Friday, 20 February 2009

A new Oxford project: BRII


The
Building the Research Information Infrastructure (BRII) is an innovative JISC funded project led by Sally Rumsey and Anne Bowtel that will make use of semantic web technologies to harvest data about research activity from existing sources in Oxford to re-use them in novel ways as well as to make them available to others. 


The data about research activity is also known as research management data (not research data!). Cecilia Loureiro-Koechlin, BRII Project Analyst, explains very effectively what these data are in her recent blog post. The BRII team will use existing data sources like the Oxford Research Archive or the Medical Science Division website, organize the data using RDF ontologies/taxonomies and develop APIs and web services that can enable the re-use of the data for other purposes.
   
Linking information like this about researchers' fields of expertise, projects, publications, roles, groups, collaborators, etc  has the the potential to impact how scholars identify their peers in particular areas and could empower them to establish new multi-disciplinary relationships which in some cases may help attract funding.

I see this project having strong synergies with research data management activities. In a way, research data outputs could be one of the pieces of information that could be linked to their authors, disciplines and publications, improving discoverability as well as providing additional information about the data. Moreover, the interviews I conducted as part of the scoping study revealed researchers' interest to identify who else in the institution handles the same types of data so that they could benefit from their experiences. Therefore, this type of research information infrastructure could help promoting best practice in research data management. One could also foresee, service providers making their existing services explicit in a similar form so that researchers can discover them more easily but this is certainly not within the scope of this project.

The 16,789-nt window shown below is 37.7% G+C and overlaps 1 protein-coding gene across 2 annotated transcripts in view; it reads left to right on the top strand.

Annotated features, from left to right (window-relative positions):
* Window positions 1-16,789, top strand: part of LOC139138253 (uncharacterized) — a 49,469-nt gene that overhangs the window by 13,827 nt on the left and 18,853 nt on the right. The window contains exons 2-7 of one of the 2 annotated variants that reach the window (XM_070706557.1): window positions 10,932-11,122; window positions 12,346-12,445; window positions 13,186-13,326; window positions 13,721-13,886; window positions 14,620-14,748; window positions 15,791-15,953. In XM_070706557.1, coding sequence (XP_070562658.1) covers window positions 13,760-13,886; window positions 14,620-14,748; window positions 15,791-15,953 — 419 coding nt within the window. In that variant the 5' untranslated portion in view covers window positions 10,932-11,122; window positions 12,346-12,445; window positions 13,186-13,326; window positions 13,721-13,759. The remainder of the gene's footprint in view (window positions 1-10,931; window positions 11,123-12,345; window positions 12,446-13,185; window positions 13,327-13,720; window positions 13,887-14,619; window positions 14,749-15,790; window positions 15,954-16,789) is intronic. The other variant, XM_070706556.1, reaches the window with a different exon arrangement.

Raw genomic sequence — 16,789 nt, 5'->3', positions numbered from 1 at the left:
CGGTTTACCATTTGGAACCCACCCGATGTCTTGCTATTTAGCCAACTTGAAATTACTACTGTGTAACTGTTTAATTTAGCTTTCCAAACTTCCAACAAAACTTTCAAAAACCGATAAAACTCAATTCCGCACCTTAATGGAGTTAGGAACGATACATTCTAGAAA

In sum, this is an extremely exciting new initiative and I would highly recommend to keep an eye on the project's blog that will surely produce some stimulating material.

4 comments:

Chris Rusbridge said...

Does this relate to what some call a Current Research Information System (CRIS)?

Luis Martinez Uribe said...

Thanks for the comment Chris.

In essence, BRII aims at gathering, using and making available information about research activity in Oxford and thus it could probably be considered a type of Current Research Information Systems (CRIS).

What I am not sure about is how it fits in with standards such as the Common European Research Information Format (CERIF).

Maybe something for the BRII team to investigate further.

Scholarship, publishing and the dissemination of research. said...

Yes it is that sort of thing but more of a facilitating mechanism for sharing data than at this stage taking on management of the entire system at the University. The model incorporates semantic web technologies. It needs to fit with existing systems and other related developments in this area within Oxford rather than being as single solution. Holding 'non-publication' digital objects in our repository (eg people, projects etc) was the original prompt for undertaking this work, together with related activities taking place in Medical Sciences with their web. Please get in touch if you'd like to know more.

Cecilia said...

I would say BRII has similar aims as a CRIS: storying data on research. However the efforts of BRII focus on gathering that data from their original sources and build with them an infrastructure on top of which you can develop any number of services as the needs arise. So in that sense BRII won't be one "information system" but the data and the foundations to build information systems.

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